Hart / McAullay had reduced Batchelor / Rigg’s lead to just about three boat lengths with just a very short work to the finish line. Rounding third was Vials / Turner. Mike Hart tried a last ditch attempt to attack Batchelor but Vials used all his considerable experience to continue on one tack to come in and intercept the Aussies and slam dunk in front of them on the finish line.
There was then an agonising wait to see how many boats could finish before the time limit. McKee and Hartland (GBR) crossed 4th and Steve Goacher / Tim Harper 5th. 20 boats managed to limp across the line before the dreaded race officers hammer came down. The luckless Australians Chris Villa and Mark Holmes from Lake Macquarie, sailing an aptly named boat ‘Up Ship Creek’ were only a boat length form the line when the time limit lapsed. Many others had to record a DNF on their scoresheet.
Mike Hart sums up his days racing:
“Pretty good, its quite interesting because we went hard right in the first race of the day and came out quite good and the second race of the day we went hard left and were second round the windward mark so we couldn’t work out which side was paying, pressure was the key today. Staying in pressure gave you a 5-degree lift every time, it was very tricky.”
“There was a lot of indecision on what side to the course to go, I don’t think it mattered which way you went as long as there was pressure there. It was especially tricky on the run because once you were on one side it was very difficult to get across to the other, you just had to live with it.”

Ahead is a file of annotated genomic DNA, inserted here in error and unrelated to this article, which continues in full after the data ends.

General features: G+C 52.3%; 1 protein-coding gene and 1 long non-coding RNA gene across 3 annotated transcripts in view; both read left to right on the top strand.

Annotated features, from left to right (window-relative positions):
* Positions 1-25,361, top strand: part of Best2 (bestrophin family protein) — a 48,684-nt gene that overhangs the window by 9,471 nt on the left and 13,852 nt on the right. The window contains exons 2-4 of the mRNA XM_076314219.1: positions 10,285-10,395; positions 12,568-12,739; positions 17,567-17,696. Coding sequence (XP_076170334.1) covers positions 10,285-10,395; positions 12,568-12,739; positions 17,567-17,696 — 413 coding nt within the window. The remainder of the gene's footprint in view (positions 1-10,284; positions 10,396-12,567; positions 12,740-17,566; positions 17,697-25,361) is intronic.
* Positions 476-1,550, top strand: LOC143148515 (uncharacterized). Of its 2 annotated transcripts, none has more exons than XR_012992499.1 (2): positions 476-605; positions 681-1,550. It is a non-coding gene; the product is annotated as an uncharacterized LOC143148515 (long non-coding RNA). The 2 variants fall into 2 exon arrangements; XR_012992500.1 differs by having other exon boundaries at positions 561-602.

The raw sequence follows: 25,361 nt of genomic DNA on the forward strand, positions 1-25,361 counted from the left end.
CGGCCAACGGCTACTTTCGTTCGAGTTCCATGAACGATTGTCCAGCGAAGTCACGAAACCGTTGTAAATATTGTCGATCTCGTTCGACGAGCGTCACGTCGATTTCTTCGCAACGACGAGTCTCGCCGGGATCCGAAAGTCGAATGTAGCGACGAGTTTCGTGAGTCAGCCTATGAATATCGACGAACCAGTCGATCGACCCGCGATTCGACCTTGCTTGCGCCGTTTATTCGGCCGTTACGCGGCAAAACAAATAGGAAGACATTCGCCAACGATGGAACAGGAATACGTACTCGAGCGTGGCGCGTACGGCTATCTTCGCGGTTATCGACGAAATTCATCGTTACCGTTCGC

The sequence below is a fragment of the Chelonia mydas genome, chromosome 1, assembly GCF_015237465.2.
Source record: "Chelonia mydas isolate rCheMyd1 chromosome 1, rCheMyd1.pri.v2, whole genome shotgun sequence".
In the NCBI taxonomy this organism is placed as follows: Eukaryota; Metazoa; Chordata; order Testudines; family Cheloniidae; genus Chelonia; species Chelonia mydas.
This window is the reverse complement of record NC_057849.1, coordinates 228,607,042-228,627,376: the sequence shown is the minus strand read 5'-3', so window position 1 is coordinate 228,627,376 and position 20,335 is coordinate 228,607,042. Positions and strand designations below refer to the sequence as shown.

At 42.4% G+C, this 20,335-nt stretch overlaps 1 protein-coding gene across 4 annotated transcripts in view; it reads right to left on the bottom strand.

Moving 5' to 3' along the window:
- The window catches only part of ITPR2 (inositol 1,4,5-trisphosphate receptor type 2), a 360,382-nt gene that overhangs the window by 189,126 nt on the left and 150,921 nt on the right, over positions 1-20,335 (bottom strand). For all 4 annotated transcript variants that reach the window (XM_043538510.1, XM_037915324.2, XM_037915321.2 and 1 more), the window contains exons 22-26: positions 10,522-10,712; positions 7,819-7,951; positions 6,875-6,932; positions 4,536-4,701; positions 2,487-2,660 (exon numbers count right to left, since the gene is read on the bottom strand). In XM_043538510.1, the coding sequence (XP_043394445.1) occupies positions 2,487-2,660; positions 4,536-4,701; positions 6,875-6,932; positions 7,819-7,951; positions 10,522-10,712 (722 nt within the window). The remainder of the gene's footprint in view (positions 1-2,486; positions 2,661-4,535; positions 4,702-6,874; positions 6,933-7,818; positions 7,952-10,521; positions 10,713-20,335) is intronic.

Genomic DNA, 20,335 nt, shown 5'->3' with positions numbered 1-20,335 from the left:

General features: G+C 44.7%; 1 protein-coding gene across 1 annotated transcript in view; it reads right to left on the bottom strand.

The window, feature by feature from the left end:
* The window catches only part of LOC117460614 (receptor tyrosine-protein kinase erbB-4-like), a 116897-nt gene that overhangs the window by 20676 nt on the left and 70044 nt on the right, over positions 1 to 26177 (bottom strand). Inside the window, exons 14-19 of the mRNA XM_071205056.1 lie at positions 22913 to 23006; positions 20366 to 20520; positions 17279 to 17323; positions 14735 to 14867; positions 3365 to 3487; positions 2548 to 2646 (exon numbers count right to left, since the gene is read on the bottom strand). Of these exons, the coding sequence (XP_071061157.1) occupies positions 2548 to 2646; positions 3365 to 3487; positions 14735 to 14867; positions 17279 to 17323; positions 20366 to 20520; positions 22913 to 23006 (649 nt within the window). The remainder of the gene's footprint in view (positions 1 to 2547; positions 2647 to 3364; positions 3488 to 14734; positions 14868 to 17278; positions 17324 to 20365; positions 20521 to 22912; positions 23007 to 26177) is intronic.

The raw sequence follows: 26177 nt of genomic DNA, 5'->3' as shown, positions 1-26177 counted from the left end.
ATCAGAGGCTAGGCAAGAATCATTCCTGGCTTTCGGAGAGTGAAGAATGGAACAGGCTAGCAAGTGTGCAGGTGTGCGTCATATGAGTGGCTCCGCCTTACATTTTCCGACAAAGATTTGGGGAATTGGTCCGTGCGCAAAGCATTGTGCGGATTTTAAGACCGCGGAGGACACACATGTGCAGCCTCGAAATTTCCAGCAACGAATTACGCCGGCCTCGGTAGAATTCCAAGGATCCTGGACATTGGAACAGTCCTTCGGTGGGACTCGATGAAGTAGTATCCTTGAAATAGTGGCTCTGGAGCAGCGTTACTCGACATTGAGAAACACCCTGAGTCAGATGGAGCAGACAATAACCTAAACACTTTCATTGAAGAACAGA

“In the second race of the day we caught Nathan and Riggy going down the second run and got within about 3 or 4 boat lengths of them at the leeward mark so decided to attach them on the short beat to the finish, fully aware that it could go wrong and Graham got past and that was what happened but such is life and any result in single figures is good on a day like today.”
After 5 races have been completed the first discard comes into play leaving Graham Vials and Chris Turner in pole position with 9 points net. In second overall is fellow Brits Nathan Batchelor and Ricky Rigg (15 points) meaning the two Ovington Boats representatives sit in 1/2 overall. Andy McKee and Richard Jones are in 3rd overall on 20 points. The first boat to break the British stranglehold is Mike Hart / Dean McAullay (AUS) in 6th overall.
Two local Irish boats remain in 14th and 15th respectively, Ian Mathews / Keith Poole and David Gorman / Chris Doorly both of host club The National YC)
The current New Zealand Flying Fifteen champions Hayden Percy and Scott Pedersen from Napier, sailing a chartered boat, continue to collect very credible top 20 finishes, they scored 20 / 17 to sit in 16th overall. Another long distance traveller, Campbell Alexander and Dave Herridge from Natal YC in Durban, South Africa also continue to put in some very worthy performances finishing 18 and 19 for the day which places them in 17th overall.
Kiwi Hayden Percy on sailing at Dun Laoghaire:
“The boat we have chartered is a difficult boat to get used to but we are getting there slowly, time in the boat means a lot but every race we feel like we are improving but it is pretty tricky. You feel like you get it going one day and then you go the wrong side the next day. Today was a lot steadier for us, you could just take the small shifts, the last couple of days have been hard because the wind would shift 20 degrees one way then carry on another 20 degrees the same way and you can never pick that. We are enjoying it here in Dublin, the weather is probably similar to our winter in New Zealand! “
Racing continues on Monday with a start time of 1300 hrs and a more promising forecast of a bit more breeze.